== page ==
Breaking up Stagnant Energy with Disruption

No one really wants disruption in their lives, but it can sometimes be a blessing in disguise (sorry for the bad rhyme). Last week our lives were disrupted by a backed up kitchen sink. This turned out to be a corroded pipe that in turn became a leak, mold damage, environmental cleanup, and a complete teardown of several walls.

Talk about disruption.

Some items in your home create their own stagnant energy.

Jakob Owens

My husband and I had to pack up and move our clothing and shoes, bathroom supplies and towels, and bedding to another part of the house. 

Rather than being stressed out about it, I was so glad that I had already minimized my wardrobe and all my bathroom items years ago. We were also glad we only own three towels. Moving these things took about 10 minutes.

While the items are out of place and life is disrupted from the norm, I felt a real sense of excitement. It sounds odd, but it took a plumbing leak to cause us to break up stagnant energy. Moving these items from their everyday location to other locations felt invigorating and I felt the need to get rid of even more things.

A packing party is an extreme way to break up that energy.

Michael Balog

There is no need to have a house disaster to break up stagnant energy. However, the disruption process should be done once in a while. It could be as simple as opening up all your windows on a sunny, winter day or as complicated as packing up your worldly possessions during a packing party.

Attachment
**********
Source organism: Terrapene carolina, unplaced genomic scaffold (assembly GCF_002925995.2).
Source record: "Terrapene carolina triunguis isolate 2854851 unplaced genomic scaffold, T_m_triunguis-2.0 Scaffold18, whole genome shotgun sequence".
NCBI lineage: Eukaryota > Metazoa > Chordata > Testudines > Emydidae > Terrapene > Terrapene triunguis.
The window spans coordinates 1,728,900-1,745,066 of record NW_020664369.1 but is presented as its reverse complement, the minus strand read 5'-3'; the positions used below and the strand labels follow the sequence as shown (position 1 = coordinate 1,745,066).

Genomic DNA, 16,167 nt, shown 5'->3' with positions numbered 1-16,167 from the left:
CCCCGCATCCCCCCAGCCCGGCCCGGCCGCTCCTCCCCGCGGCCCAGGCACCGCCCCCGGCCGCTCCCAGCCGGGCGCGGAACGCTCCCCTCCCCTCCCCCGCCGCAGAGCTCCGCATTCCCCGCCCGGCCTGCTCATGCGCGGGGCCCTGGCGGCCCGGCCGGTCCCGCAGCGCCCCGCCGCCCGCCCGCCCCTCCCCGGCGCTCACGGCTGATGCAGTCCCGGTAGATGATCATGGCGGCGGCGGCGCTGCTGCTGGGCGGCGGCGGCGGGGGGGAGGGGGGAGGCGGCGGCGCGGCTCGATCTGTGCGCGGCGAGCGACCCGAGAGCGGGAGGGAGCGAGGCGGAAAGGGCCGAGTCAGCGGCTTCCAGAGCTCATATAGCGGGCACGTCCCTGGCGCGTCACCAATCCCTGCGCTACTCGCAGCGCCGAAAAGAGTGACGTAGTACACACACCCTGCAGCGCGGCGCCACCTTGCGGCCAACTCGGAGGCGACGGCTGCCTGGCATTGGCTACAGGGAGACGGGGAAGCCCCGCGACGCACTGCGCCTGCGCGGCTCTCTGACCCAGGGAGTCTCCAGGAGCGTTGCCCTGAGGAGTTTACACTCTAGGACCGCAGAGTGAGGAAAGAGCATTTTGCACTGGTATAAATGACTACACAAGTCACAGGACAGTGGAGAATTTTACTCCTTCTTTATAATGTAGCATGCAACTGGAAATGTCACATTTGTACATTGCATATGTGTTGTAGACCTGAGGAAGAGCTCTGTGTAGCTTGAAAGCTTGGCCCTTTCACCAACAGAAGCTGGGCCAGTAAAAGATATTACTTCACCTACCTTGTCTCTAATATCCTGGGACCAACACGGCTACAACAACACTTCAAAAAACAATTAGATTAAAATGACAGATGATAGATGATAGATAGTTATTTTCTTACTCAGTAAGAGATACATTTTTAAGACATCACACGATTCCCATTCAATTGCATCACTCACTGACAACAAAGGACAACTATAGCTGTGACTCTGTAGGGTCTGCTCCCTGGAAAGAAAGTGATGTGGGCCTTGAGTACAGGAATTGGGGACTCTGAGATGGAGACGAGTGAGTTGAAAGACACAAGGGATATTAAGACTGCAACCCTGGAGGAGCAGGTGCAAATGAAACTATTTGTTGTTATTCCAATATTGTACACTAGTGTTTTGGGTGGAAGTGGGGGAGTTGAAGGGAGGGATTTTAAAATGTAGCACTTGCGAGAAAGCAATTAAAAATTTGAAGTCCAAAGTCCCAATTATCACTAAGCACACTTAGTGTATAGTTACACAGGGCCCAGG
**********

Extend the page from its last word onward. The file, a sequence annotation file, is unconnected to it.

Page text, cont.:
Here are other ways to break up stagnant energy in your home or your life:

  • Every week empty out a cabinet, bookshelf, closet, or pantry. Clean the entire cabinet and keep the doors open for a while. How do you feel about the empty space, what do you really want to fill it back up with?
  • Are you always bumping into or tripping over an item in your home? Move it out of its place and take note of whether you want to move it back or even keep it at all.
  • Move around an entire room. Try several different layouts with furniture from different part of the house. 
  • Do the same with decor items, plants, pictures, etc. Move each item from place to place until it feels right or you get tired of moving it around. If you do get tired of it, put it in that donation box.

For more on how to declutter for mental health, check out my article titled, “Lighten Up”, in the December Tiny House Magazine (#108).

By Christina Nellemann for the [Tiny House Blog]

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